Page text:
SIDS often occurs at home, forcing parents and siblings or other children to witness a terrible tragedy and possibly scenes of intense confusion. In some cases, the parents themselves are the ones who find the child dead and they must always live with that memory. In other cases, the parents may feel overwhelming guilt or anger if the death occurred while the child was in daycare. They may feel that the baby might not have died if they had been caring for it. "All too frequently, a SIDS loss is not socially validated in the same way other deaths are. Others often fail to recognize that, despite the brevity of the child's life, the family's attachment to that child is strong and deep and has been present in various ways since the knowledge of conception" (Rando 1986,167).

SIDS parents must take a journey that "involves a trek through grief-a strange and hostile territory that no one would ever pass through if given the choice" (Horchler and Morris 1994, 17). SIDS parents often retain strong feelings of guilt and sometimes a sense of responsibility for what happened even though they've been told there was nothing they could have done to prevent the death. Sometimes, parents are the victims of undeserved suspicion from law enforcement personnel, even family members, neighbors, or friends. In the most difficult situations, the baby's death may cause parents to be subjected to grueling investigations and hostile questions; they may even face accusations of child abuse.

Probably the most stressful and anxiety-provoking act in human existence is the separation of a woman from her newborn infant. The response to this, which humans share with most of the animal kingdom, is an overwhelming combination of panic, rage, and distress. - RUSKIN, IN HORCHLER AND MORRIS 1994,16

SIDS parents, relatives, daycare providers, health care professionals, and other adults feel helpless in trying to explain the unexplainable to other young children who may have been present at the time of the baby's death. It is especially difficult for children to understand why a baby died when it didn't appear to be sick. Also, in some cases parents are required to explain SIDS to adults who are misinformed or know nothing about the syndrome.

Any infant or early childhood death forces adults to think about their own vulnerability, but a SIDS death also brings with it total mystery, an absence of answers, and a frightening loss of control. The chaos surrounding a SIDS death leaves most parents feeling that nothing in life is predictable; a SIDS death throws everything off balance.

As is the case in most traumatic experiences, SIDS parents are likely to continually replay the events surrounding the death over and over in their minds and in their conversations. Whether the parents put a seemingly healthy baby down for a nap or for the night or took the child to the daycare provider, they assumed their child was well and in a protected environment. They felt secure; their family and their world were in order. Then suddenly, everything has been turned upside down. Even though there may be attempts to reassure the parents that the baby didn't appear to suffer, frequently they are not convinced. They repeatedly ask, "How can a perfectly healthy baby die?" Often these parents are told that SIDS doesn't carry a high hereditary risk; yet fears about having subsequent children haunt them.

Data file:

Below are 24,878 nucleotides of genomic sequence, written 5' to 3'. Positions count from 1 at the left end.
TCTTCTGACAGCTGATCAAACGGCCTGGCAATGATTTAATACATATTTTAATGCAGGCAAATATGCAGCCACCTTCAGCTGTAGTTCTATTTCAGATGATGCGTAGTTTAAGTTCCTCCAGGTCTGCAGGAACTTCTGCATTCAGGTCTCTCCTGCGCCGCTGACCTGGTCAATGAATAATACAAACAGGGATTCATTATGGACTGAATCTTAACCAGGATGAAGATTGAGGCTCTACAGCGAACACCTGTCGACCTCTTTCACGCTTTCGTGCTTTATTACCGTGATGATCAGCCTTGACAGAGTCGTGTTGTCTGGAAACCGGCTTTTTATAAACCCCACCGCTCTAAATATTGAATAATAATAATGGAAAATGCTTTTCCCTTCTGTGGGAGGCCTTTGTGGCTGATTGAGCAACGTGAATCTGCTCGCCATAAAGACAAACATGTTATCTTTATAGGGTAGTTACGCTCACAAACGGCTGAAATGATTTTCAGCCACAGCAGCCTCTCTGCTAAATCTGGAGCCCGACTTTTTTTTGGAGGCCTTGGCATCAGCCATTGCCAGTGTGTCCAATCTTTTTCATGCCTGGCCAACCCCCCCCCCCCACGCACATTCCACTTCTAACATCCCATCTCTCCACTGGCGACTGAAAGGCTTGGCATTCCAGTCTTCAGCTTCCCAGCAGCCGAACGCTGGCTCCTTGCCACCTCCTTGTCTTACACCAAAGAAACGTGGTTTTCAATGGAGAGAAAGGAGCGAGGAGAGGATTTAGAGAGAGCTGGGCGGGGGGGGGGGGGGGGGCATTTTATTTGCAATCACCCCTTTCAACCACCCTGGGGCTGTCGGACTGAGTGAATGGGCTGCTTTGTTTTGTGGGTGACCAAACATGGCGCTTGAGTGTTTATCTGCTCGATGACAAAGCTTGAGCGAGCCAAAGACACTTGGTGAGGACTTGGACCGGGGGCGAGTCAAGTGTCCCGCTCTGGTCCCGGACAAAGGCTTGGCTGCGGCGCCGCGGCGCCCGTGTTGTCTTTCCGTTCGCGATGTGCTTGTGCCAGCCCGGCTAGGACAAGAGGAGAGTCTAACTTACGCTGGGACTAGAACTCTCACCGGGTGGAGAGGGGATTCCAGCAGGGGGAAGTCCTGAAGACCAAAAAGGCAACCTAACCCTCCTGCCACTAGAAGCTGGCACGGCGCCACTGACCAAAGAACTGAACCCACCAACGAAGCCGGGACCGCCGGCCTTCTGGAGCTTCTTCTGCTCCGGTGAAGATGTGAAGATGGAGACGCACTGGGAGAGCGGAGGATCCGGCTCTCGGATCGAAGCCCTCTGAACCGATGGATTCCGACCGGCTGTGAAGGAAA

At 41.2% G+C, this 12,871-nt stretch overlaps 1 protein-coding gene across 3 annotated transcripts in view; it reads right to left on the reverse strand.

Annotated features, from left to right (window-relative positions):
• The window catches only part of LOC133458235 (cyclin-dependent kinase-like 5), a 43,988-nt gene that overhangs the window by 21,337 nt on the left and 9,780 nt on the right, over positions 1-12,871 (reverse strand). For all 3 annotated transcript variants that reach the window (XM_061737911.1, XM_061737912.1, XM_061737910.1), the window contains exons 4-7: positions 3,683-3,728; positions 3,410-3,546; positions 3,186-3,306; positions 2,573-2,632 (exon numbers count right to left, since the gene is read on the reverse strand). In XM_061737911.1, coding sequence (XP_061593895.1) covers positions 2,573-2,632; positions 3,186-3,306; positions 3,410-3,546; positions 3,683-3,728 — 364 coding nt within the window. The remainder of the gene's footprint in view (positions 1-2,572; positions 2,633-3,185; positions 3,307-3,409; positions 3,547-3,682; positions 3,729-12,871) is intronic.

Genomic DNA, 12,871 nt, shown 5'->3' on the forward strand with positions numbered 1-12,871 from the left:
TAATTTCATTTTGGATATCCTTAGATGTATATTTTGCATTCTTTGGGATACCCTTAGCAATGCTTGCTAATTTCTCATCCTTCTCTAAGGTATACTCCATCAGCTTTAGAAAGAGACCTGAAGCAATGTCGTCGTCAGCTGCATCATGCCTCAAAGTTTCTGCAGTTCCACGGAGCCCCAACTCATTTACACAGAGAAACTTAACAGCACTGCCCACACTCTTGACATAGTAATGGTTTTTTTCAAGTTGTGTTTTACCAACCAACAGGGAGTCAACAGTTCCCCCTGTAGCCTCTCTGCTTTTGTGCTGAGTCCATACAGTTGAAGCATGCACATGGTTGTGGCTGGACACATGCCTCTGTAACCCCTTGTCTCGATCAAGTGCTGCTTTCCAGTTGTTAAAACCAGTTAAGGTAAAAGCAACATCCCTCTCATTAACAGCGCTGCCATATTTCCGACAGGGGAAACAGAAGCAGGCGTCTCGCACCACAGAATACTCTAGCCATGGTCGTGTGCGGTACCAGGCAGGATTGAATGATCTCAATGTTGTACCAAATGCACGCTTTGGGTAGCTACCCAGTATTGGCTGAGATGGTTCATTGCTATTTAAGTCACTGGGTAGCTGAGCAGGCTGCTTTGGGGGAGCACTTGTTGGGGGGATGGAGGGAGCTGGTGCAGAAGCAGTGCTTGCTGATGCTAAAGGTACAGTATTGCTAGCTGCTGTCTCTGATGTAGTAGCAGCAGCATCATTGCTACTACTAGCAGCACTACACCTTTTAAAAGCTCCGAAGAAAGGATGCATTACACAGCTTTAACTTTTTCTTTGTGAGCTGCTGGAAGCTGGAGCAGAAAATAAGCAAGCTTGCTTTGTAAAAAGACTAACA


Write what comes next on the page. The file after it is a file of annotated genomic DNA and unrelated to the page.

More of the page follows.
[The grief SIDS parents feel is like a]...continuous, crashing waterfall of pain...SIDS is a forced separation that will last forever. In the beginning, survivors are so shocked that their bodies and minds cannot even begin to comprehend all that has been lost...Shock and disbelief overtake most survivors so they can only vaguely feel their own empty arms and the rage that will eventually come full force. ...SIDS parents attempt to transcend the awfulness of [the baby's] death by choosing to celebrate the dead infant's life while not denying the physical finality of the death...[After a SIDS death, parents attempt] to travel the long road of grief to a place of rest and hope...SIDS parents must [try to] actively seek peace and joy in life-even in the face of a grief that will never end... - HORCHLER AND MORRIS 1994, 2, 16, 17, 248

SIDS parents also are very often plagued by "if only's" that they are never able to resolve. They mentally replay such thoughts as: "If only I hadn't put the child down for a nap when I did." "If only I had checked on the baby sooner." "If only I had not returned to work so soon." "If only I had taken the baby to the doctor with that slight cold."

SIDS parents also need to know the value and importance of obtaining reliable information. They need to have access to professional support; and they need to be aware of the great benefits other parents have gained from attending support groups and sharing their experience or by expressing their thoughts and feelings in writing.

Moreover, bereaved SIDS parents often find that health care professionals are as perplexed as they are and cannot provide them with any explanation for the death. Although most health professionals know about SIDS, not all can provide parents with the information they so anxiously seek. They are unable to provide answers to questions such as: "Did my baby suffer?" "What are the possible causes of SIDS?" "What can I do to prevent another child from dying of SIDS?" "Are there symptoms I should have known about that could have prevented the death?"